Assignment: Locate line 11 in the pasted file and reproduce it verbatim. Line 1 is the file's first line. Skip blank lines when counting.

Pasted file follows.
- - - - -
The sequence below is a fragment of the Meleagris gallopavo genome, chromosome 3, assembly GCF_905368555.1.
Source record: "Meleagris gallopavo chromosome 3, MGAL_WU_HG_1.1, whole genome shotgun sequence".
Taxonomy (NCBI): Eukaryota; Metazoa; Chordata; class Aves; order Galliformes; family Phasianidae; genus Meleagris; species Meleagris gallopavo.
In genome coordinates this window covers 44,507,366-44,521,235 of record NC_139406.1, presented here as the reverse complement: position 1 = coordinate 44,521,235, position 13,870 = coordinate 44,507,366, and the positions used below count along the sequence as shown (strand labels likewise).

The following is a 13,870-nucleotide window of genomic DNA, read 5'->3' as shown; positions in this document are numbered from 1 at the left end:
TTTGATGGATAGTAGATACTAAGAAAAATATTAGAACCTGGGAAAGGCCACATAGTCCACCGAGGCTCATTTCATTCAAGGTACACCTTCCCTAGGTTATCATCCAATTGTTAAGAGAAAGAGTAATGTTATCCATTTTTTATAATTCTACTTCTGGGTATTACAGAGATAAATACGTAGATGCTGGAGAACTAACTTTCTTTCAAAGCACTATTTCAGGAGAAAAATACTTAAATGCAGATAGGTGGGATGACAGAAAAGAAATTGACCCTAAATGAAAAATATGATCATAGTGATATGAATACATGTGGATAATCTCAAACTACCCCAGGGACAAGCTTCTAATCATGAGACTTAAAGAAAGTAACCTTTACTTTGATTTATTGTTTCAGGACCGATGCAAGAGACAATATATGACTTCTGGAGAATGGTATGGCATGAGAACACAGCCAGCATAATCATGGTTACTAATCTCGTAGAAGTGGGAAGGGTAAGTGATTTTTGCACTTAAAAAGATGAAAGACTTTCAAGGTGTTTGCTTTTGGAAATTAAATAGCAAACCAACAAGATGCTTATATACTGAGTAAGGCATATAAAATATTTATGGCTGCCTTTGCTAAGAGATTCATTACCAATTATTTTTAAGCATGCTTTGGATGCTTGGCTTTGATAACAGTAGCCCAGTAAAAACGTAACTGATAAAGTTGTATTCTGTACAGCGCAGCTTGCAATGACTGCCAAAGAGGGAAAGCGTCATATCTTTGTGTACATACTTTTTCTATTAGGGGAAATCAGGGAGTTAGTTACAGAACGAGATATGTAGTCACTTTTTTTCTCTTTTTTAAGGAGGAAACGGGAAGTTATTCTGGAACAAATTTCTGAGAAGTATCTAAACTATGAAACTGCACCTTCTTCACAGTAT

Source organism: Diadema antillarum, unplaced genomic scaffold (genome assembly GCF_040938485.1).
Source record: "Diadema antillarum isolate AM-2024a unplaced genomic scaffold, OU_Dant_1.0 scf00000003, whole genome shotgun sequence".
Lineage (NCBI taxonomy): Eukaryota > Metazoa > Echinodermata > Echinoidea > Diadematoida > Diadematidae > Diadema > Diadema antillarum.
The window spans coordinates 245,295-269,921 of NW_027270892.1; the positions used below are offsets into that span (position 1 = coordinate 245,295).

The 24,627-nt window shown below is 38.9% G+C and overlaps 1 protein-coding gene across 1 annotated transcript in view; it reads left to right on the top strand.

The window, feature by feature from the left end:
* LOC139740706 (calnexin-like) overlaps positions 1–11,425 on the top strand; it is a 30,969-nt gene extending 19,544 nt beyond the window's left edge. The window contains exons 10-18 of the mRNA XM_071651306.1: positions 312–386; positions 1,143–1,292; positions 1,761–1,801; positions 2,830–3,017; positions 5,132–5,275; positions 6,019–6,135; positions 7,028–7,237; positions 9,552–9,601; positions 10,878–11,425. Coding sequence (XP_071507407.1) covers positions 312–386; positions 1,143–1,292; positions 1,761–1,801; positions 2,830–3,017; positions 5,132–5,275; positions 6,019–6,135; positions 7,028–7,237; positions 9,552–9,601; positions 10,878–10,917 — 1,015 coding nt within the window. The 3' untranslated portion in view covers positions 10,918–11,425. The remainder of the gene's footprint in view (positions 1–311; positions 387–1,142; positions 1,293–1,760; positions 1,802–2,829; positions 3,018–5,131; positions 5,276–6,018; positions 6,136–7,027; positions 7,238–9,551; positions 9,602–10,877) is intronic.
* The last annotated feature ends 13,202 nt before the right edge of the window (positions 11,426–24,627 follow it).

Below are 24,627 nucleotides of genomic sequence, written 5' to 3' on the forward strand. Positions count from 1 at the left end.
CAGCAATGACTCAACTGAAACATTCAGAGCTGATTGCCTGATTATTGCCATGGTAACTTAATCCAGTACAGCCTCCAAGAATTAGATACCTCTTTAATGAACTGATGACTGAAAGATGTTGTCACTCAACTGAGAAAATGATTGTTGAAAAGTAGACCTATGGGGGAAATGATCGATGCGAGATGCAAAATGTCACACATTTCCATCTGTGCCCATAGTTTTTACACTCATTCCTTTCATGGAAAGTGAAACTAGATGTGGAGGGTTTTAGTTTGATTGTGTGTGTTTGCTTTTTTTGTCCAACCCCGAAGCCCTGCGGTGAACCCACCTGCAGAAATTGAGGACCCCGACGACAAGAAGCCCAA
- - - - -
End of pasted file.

The 24,627-nt window shown below is 38.9% G+C and overlaps 1 protein-coding gene across 1 annotated transcript in view; it reads left to right on the top strand.